Around the world in tweets
Although ISIL members presumably would abhor the Western consumerism that Black Friday represents, foreign ISIS fighters’ western tastes nevertheless are transforming the Syrian economy, Erika Solomon reports for Financial Times. At CBC, Middle East correspondent Saša Petricic dubs it, "Junk food jihad: how foreign #ISIS fighters changing #Syria w cravings for (alc free) beer & Pringles." FT's David Firn can't help but tweet, "An army marches on its stomach: ISIS demands #MOARPringles!" Plus, support for ISIS appears stronger in Arabic social media in Europe than it is in actual Syria.
Let us speak of China for a paragraph: The Economist asks, "Has China really blown $6.8 trillion on worthless investments over the past five years?" (If you're pressed for time, the very last line will answer that). Simultaneously, Japan's The Daily Yomiuri seems intent on poking the dragon by printing an absurd apology "for inappropriate expressions used in comfort women articles." And by "inappropriate expressions," they mean calling "comfort women" what most historians as well as the Chinese would agree they truly were--sex slaves. "In case you thought Japan's denialism over forcing thousands of women into sexual servitude hadn't gone far enough," Reuters Tokyo correspondent Sophie Knight warns before linking. Also in Tokyo, FT's Ben McLannahan muses, "i wonder how i'd feel if something i'd written was retracted 10-20 years later by some chump deeming it 'misleading'." Finally, The Washington Post thinks China’s crackdown in Hong Kong may actually fuel exactly what they're trying to avoid. Oh, and speaking of crackdowns--now the PRC is on a campaign against puns. Yes, puns.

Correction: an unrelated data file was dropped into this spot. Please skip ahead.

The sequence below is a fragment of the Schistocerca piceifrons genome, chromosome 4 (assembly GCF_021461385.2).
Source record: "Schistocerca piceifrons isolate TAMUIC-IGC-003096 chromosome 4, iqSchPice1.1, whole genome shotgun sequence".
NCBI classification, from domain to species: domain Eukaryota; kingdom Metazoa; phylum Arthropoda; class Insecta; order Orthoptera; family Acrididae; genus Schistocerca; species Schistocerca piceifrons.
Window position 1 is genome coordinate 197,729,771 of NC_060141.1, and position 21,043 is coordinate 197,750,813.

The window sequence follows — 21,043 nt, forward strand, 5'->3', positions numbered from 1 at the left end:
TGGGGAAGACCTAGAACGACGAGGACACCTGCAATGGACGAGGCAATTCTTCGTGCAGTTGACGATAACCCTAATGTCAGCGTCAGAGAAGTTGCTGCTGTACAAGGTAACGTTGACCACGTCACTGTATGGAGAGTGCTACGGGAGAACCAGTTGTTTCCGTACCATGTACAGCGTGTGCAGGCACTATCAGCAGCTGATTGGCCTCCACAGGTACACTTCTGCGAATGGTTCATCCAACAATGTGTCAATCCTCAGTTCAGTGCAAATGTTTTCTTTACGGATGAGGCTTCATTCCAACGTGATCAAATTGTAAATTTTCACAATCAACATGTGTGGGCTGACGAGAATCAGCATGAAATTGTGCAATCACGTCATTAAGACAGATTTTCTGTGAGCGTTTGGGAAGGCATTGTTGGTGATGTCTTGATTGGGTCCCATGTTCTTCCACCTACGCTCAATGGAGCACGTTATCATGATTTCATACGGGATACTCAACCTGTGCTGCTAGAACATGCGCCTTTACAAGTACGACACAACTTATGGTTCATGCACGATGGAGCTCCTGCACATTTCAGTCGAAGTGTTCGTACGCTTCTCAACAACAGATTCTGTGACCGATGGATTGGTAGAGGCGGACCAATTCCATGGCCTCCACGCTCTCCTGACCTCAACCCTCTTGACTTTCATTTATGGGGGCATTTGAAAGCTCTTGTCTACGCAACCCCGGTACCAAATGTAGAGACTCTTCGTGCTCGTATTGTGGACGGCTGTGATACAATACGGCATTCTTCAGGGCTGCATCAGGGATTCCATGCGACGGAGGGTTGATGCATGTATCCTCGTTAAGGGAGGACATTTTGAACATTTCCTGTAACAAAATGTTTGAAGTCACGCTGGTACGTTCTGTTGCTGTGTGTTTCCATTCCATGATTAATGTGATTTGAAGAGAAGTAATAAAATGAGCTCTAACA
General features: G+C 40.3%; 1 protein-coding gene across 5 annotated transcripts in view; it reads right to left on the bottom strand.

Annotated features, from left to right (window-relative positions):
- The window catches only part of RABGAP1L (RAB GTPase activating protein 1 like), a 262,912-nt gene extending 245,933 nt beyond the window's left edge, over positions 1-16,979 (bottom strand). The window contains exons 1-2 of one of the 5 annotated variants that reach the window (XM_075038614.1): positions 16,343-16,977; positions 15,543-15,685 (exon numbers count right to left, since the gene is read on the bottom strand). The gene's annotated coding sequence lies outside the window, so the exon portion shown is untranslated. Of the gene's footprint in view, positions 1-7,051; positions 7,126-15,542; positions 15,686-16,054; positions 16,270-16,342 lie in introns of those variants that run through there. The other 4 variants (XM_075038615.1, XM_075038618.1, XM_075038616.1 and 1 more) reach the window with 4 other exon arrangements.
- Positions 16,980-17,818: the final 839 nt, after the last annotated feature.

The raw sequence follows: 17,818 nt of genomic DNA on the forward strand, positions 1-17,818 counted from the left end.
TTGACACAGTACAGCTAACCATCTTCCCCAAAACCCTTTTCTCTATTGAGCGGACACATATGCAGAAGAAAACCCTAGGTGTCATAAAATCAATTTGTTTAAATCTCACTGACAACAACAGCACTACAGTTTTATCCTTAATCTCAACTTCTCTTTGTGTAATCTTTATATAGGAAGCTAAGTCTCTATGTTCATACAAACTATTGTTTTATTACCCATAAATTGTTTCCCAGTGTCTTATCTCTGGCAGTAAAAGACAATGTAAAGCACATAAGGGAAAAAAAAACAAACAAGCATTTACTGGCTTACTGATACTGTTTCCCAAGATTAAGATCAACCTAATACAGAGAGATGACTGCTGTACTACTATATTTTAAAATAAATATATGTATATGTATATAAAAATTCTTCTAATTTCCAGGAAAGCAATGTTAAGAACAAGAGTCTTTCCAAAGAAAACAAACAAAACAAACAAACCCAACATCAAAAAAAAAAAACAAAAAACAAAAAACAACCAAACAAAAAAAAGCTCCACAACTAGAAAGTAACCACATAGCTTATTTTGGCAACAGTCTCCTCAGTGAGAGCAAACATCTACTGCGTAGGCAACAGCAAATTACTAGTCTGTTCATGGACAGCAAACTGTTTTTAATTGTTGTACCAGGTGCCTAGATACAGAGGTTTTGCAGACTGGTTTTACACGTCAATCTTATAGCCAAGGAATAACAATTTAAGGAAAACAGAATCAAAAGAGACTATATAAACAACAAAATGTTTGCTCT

The latest in ongoing developments: On the topic of Uber, pressure is causing Taxi medallion prices to nosedive, NYT's Josh Barro reveals. In Russia, The Moscow Times describes a bill that could restrict entry for foreigners who "offend" Russia, which is "likely meant for critical journos, artists, etc," Mashable's Christopher Miller theorizes. In nearby Latvia, "the father of Soviet pornography" is now a crusader against “gay propaganda.” Co-author J. Lester Feder offered the timely tweet yesterday that, "Tonight I'm giving thanks that @buzzfeednews let me use the phrase 'veiny dildos' in this crazy story." Last of all, despite extra aid, Ebola continues to rage in Sierra Leone.
And back to the U.S., Austin police have shot and killed a suspect early this morning, after reports of gunfire targeting multiple downtown buildings in the Texas capital.